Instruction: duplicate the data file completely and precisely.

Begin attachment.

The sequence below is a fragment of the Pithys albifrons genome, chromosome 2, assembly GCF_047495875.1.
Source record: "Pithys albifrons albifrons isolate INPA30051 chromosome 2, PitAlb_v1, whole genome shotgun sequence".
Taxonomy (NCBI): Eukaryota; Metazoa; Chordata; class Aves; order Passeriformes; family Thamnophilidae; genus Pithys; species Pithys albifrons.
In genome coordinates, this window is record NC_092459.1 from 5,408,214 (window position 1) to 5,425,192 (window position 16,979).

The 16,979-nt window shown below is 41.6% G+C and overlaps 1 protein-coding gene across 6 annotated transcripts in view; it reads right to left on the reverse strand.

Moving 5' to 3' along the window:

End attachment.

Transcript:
The sequence below is a fragment of the Pithys albifrons genome, chromosome 2, assembly GCF_047495875.1.
Source record: "Pithys albifrons albifrons isolate INPA30051 chromosome 2, PitAlb_v1, whole genome shotgun sequence".
Taxonomy (NCBI): Eukaryota; Metazoa; Chordata; class Aves; order Passeriformes; family Thamnophilidae; genus Pithys; species Pithys albifrons.
In genome coordinates, this window is record NC_092459.1 from 5,408,214 (window position 1) to 5,425,192 (window position 16,979).

The 16,979-nt window shown below is 41.6% G+C and overlaps 1 protein-coding gene across 6 annotated transcripts in view; it reads right to left on the reverse strand.

Moving 5' to 3' along the window: